Finite Element Analysis of Stress and Wear Characterization in Total Ankle Replacements
Total Ankle Arthroplasty is performed in order to reduce the pain and loss of ambulation in patients with various forms of arthritis and trauma. Although replacement devices fail by a number of mechanisms, wear in the polyethylene liner constitutes one of the dominating failure modes. This leads to instability and loosening of the implant. Mechanisms that contribute to wear in the liners are high contact and subsurface stresses that break down the material over time. Therefore, it is important to understand the gait that generates these stresses. Methods to characterize and decrease wear in Ohio Total Ankle Replacements (TARs) have been performed in this research. This research utilizes finite element analysis of Wright State University (WSU) patented TAR models. From the Finite element analysis (FEA) results, mathematical models of contact conditions and wear mechanics were developed. The maximum wear rate values obtained in the study (at 25.598 MPa, 3.74 mm3/year) and maximum surface Mises stress obtained with new optimization model (11.52 MPa) seem to be comparable with the maximum wear values obtained in other similar studies. These models were used to determine the best methods for wear characterization and reduction. Furthermore, optimization models were developed based on geometry of the implants. These equations optimize geometry, thus congruency and anatomical simulations for total ankle implants.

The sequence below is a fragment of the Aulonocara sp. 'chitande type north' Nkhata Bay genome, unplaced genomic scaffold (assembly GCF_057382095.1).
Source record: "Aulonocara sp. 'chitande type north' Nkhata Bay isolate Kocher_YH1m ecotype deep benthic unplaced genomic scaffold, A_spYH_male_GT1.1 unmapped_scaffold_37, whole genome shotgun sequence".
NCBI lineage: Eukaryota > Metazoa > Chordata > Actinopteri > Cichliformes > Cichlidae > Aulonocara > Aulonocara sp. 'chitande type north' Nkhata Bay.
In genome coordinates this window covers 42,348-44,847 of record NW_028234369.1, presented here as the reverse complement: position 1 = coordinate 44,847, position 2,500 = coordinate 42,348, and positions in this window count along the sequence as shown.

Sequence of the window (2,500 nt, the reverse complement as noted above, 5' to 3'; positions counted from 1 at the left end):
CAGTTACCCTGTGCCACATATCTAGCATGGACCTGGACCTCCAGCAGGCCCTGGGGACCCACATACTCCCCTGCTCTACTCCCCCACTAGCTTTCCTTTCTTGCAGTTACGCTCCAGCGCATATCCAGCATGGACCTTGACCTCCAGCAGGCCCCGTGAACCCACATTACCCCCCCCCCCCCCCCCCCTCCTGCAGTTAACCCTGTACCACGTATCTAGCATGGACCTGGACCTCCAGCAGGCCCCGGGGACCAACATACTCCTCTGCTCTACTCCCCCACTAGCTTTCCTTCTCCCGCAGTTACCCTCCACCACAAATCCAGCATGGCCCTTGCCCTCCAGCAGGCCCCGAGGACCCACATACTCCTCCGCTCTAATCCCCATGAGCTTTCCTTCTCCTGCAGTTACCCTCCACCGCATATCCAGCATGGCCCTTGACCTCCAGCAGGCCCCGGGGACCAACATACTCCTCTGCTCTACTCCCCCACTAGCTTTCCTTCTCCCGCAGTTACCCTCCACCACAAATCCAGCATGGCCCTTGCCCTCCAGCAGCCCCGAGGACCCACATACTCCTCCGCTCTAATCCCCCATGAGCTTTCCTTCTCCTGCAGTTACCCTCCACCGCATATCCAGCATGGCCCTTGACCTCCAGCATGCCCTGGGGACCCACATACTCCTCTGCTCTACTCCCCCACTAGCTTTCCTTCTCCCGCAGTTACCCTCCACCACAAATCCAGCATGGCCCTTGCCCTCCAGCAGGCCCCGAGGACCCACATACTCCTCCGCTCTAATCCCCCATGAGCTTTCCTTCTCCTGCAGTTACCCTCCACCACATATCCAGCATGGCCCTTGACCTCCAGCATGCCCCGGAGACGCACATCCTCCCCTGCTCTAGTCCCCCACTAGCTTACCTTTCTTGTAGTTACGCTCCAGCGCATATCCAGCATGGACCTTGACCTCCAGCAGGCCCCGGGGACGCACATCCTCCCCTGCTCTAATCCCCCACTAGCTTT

Elliot, B. J.,
& Goswami, T.
(2014). Finite Element Analysis of Stress and Wear Characterization in Total Ankle Replacements. Journal of the Mechanical Behavior of Biomedical Materials, 34, 134-145.